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At World Bank Climate Talk, Speaker Floats End of Conventional Vehicle Sales
In remarks to the World Bank’s “Financing Climate Action” event on April 21, Baron Nicholas Stern, one of the world’s most influential climate economists, spoke about what he sees as necessary global actions on climate change, including the sale of conventional internal combustion engine vehicles.
“The right kind of policies have to be put in place, including the abolition of fossil fuel subsidies, the advancement of carbon pricing, but clarity on timescales for decentralization of the grid, clarity on timescales for stopping the sale of internal combustion engine vehicles, and so on—making sure the sense of direction is clear in those ways,” said Stern, who served as chief economist for the World Bank from 2000 through 2003.
The World Bank—a multilateral group founded in Bretton Woods, New Hampshire, and headquartered in Washington, D.C.—lends to poor and middle-income countries. Its private-sector lending is coordinated through a subsidiary, the International Finance Corporation.
The discussion was part of the annual spring meetings of the World Bank Group and the International Monetary Fund.
Stern chairs the Grantham Research Institute on Climate Change and Economics at the London School of Economics, founded by members of the socialist Fabian Society in the 1890s, thanks in part to a bequest from a wealthy Fabian “for propaganda and other purposes.”
Stern was also asked about Russia’s invasion of Ukraine, which has contributed to rising energy prices in the United States and around the world.
“The right thing to do is to move away faster and harder from fossil fuels,” he said, later adding that making that move entails “much bigger capacity for electricity.”
Both Stern and current World Bank President David Malpass, who also participated in the virtual summit, spoke of moving away from coal power, including in developing countries the World Bank works with.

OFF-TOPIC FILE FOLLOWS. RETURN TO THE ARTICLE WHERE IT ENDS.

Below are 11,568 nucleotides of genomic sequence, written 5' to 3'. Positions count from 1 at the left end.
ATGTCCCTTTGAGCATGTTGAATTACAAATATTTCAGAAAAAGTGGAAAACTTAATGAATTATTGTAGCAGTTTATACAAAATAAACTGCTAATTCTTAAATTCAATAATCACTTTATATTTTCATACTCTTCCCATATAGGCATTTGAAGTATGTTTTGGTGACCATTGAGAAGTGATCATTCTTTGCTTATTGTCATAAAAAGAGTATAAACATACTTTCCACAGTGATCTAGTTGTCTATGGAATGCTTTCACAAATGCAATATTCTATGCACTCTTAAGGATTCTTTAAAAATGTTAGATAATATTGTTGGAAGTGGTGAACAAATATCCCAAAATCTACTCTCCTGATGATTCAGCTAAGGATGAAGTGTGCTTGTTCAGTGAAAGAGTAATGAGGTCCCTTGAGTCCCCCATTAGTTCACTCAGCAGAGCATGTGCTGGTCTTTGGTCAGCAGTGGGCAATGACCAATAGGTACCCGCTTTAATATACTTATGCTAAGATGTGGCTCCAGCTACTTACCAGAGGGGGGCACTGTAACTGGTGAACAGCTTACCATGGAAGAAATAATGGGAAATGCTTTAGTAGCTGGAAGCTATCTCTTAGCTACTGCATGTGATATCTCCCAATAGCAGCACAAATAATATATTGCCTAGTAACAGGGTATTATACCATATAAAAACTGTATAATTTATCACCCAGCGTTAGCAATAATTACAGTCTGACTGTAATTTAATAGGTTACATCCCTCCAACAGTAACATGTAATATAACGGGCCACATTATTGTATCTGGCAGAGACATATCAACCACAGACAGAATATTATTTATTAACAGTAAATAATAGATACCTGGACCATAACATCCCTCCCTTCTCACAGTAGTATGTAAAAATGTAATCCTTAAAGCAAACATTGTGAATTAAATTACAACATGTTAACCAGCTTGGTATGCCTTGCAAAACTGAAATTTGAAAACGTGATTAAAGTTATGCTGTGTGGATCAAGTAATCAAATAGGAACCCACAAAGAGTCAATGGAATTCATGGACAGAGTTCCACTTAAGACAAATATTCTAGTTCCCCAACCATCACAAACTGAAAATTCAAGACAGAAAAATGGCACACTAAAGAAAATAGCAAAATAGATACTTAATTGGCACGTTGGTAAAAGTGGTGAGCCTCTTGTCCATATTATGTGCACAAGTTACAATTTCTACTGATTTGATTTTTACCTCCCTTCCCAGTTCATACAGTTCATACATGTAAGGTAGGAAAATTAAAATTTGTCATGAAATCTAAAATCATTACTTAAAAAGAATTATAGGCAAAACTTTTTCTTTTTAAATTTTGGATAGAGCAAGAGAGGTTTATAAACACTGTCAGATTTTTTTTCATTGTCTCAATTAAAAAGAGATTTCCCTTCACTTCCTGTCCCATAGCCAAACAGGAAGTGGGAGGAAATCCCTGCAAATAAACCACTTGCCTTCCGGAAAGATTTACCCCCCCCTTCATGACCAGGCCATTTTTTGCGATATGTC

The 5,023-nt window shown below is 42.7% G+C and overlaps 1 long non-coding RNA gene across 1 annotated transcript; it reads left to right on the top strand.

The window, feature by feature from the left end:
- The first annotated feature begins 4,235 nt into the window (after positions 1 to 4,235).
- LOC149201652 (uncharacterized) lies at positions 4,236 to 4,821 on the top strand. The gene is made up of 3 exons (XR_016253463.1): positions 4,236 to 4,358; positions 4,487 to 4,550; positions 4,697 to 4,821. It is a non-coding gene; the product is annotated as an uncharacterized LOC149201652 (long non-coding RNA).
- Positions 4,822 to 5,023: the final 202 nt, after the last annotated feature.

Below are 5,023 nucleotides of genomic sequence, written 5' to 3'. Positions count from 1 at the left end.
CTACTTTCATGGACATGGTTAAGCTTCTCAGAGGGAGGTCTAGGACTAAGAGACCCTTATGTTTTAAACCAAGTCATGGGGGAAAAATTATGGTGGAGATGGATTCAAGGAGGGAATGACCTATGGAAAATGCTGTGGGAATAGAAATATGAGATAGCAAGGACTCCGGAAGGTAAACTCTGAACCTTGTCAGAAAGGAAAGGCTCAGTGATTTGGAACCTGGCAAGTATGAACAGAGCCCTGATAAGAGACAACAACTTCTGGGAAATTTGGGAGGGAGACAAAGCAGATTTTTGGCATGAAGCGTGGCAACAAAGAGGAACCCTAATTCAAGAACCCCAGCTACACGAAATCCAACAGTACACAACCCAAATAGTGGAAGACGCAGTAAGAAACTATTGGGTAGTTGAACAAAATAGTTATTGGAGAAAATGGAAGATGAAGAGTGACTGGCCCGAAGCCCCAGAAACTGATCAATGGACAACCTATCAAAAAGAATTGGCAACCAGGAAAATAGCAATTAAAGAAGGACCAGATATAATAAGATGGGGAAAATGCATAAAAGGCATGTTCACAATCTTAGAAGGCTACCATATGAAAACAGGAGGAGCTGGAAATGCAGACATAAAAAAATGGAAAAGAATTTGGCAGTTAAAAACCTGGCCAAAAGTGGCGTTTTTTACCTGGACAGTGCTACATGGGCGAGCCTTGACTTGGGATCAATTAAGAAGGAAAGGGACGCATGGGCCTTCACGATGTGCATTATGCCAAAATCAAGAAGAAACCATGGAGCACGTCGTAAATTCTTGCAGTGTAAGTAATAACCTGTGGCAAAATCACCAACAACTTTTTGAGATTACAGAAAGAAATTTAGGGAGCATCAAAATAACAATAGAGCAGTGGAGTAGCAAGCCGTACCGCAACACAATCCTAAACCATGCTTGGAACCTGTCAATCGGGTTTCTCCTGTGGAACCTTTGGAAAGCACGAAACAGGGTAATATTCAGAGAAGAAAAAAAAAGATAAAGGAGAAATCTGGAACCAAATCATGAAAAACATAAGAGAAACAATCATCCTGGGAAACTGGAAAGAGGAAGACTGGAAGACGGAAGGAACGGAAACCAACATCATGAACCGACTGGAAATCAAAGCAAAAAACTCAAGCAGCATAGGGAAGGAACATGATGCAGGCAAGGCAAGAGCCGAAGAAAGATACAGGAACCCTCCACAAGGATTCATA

“We’re at the point now where we have to be very concrete in how to close a coal-fired power plant in South Africa or Indonesia. And those proved to be really difficult challenges because of the large cost and the long lifespan of the project,” said Malpass, who served in the Reagan, George H.W. Bush, and Trump administrations, during a conversation with Indonesia’s Minister of Finance Mulyani Indrawati.
“We have to put in place a big transition, and we have to do it now. And of course, exiting coal, moving away from coal, [is an] absolutely core part of that—it’s the lowest-hanging fruit,” Stern said.
“We’re headed for something closer to three degrees than two degrees” Celsius of global warming, saying of recent reports by the Intergovernmental Panel on Climate Change (IPCC) that “each one that comes through is more worrying than the one before.”
Yet the most recent IPCC physical science report projects that the highest emission scenarios and greatest warming are unlikely.
This suggests that even those scientists who credit carbon dioxide with large-scale global warming may not anticipate the sort of warming that Stern describes.
The report states: “Studies that consider possible 17 future emission trends in the absence of additional climate policies, such as the recent IEA 2020 World 18 Energy Outlook ‘stated policy’ scenario (International Energy Agency, 2020), project approximately 19 constant fossil and industrial CO2 emissions out to 2070, approximately in line with the medium RCP4.5, 20 RCP6.0 and SSP2-4.5 scenarios.”
The SSP2-4.5 scenario wouldn’t yield three degrees Celsius of warming, as shown by the IPCC’s own assessment results for 20-year averaged change in global surface temperature, on page TS-31 of the executive summary for the 2021 physical science report.